Okay, so I’m a little behind in my blogging, so I’m just make up for it by posting thrice today!
On Thursday, Peter, my TFA Program Director, came to my school to do full-period observations of a few of his CMs, including me. From time to time, Peter likes to videorecord the classes he observes so that when we debrief the observation we have a more concrete record of the events we’re discussing. This is especially useful if the debrie?ng isn’t immediately after the observation.
Anyway, Peter came into my 7th period class a few minutes after the class had started. He sat down in the back of the room and setup his video camera. The students noticed very quickly that they were being recorded (why were they looking to the back of the room?) and called me on it:
“Why are you videotaping us?”
“You can’t do that”
I explained that I was the one being videotaped so that I could work to improve my teaching, and that Peter and I were the only two people who would ever see the tape. But they reacted like they were being monitored for behavior or something and the tape was certainly going to be turned over to the police.
Tyrell, who I’ve mentioned before, said “we need to sign a form before you can record us.”
“You should have already signed that form in Advisory,” I explained. “Plus, the form is for media release, and this is never going to be released to anyone!”
Tyrell then walked out of class.
Some other students still seemed uneasy about being recorded, so I asked Peter to put away the camera so that we could concentrate on the lesson.
Tyrell came back ?ve minutes later with Ms. H, a veteran teacher at my school and one of our academy leaders. I told her we’d decided not to record the lesson, so that there would be no problem, but she insisted on pulling Peter and me out into the hall to talk to us. She informed us that we could not record the class without prior parental consent for every student.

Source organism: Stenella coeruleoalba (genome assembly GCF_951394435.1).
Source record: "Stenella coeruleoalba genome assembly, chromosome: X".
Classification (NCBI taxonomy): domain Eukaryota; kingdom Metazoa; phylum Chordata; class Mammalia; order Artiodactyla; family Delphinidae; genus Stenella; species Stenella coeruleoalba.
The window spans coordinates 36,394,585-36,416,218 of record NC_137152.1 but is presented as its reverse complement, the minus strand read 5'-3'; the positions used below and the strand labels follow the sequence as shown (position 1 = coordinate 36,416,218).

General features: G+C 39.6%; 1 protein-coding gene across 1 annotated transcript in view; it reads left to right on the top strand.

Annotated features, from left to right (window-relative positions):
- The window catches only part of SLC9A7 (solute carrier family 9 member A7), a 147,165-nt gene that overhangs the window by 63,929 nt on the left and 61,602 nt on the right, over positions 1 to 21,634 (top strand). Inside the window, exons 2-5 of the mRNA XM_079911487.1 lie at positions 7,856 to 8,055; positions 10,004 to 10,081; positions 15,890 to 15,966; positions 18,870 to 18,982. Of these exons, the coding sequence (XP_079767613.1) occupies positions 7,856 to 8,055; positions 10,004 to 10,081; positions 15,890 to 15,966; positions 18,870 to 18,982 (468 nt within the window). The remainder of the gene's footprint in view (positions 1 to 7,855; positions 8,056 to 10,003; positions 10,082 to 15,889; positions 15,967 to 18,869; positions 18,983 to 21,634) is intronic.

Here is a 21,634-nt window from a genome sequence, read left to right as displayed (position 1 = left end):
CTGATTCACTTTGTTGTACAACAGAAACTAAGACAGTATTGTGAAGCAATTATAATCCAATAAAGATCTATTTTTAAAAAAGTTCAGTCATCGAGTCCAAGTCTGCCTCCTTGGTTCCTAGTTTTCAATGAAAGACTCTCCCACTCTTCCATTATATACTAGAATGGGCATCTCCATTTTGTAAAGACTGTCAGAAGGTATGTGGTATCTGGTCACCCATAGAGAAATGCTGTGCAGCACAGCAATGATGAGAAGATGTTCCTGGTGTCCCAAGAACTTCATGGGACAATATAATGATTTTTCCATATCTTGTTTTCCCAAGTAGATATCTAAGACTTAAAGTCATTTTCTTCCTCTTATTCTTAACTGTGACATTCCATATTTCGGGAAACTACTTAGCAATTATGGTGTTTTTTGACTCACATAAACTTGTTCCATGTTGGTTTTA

I said that every student in the Communications Academy had a signed media release form on ?le.
“Are you sure? And are all of your students Communications kids?”
No I wasn’t sure. But it wasn’t an issue, I insisted, because we had decided not to record.
Long story short, Ms. H took Peter down to an AP who stood over him while he erased the two minutes of tape he had recorded. And I got additional talkings-to from Ms. H and that AP (which is weird because she’s not my academy leader and he’s not my AP). Peter said that he’d videotaped dozens of classrooms across the city in the same way and had never had any issue.
Now I’m not claiming that I was right here. It’s just strange that these events transpired as they did.
The only complaints I had were that Ms. H insisted on taking Peter down to the Main O?ce immediately, so not only did I miss the opportunity to be recorded, but the whole observation was aborted. We’ll make it up this coming week.
Even worse, when she came back with Tyrell, Ms. H announced in front of the whole class “how lucky and fortunate we all were that Tyrell had known his rights and had the courage to seek help from her.”
Tyrell often tries to set me up in power struggles with him, which I can usually avoid. But getting that endorsement from Ms. H was, in his eyes, an enormous victory over me that gave him the right to be continuously disruptive for the rest of Thursday and Friday. I didn’t report this misbehavior or address it to strongly for fear that he would accuse me of retaliation against him.
I hope the long weekend will let his ego return to normal.